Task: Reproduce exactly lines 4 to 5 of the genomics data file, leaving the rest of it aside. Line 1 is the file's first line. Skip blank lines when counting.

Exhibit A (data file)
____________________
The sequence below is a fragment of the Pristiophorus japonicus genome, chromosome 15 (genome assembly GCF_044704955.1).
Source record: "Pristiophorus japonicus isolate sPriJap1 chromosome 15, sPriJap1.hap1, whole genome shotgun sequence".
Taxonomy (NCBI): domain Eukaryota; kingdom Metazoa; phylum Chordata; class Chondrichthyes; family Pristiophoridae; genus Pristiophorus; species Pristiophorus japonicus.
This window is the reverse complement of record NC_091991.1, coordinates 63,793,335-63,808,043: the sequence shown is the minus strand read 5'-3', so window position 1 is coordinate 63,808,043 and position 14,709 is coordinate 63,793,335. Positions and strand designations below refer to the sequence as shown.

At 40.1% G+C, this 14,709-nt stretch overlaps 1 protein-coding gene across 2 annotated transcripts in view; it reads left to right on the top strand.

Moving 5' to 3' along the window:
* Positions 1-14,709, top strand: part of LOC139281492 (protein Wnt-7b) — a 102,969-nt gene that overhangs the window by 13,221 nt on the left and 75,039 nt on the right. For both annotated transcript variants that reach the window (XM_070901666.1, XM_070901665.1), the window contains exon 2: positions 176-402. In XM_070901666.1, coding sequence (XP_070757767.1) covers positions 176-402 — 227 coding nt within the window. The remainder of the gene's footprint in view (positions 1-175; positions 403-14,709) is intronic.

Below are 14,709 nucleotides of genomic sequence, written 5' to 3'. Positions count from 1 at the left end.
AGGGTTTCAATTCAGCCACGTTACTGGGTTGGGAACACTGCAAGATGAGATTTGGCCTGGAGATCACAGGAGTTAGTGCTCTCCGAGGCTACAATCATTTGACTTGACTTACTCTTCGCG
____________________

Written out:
This window is the reverse complement of record NC_091991.1, coordinates 63,793,335-63,808,043: the sequence shown is the minus strand read 5'-3', so window position 1 is coordinate 63,808,043 and position 14,709 is coordinate 63,793,335. Positions and strand designations below refer to the sequence as shown.

At 40.1% G+C, this 14,709-nt stretch overlaps 1 protein-coding gene across 2 annotated transcripts in view; it reads left to right on the top strand.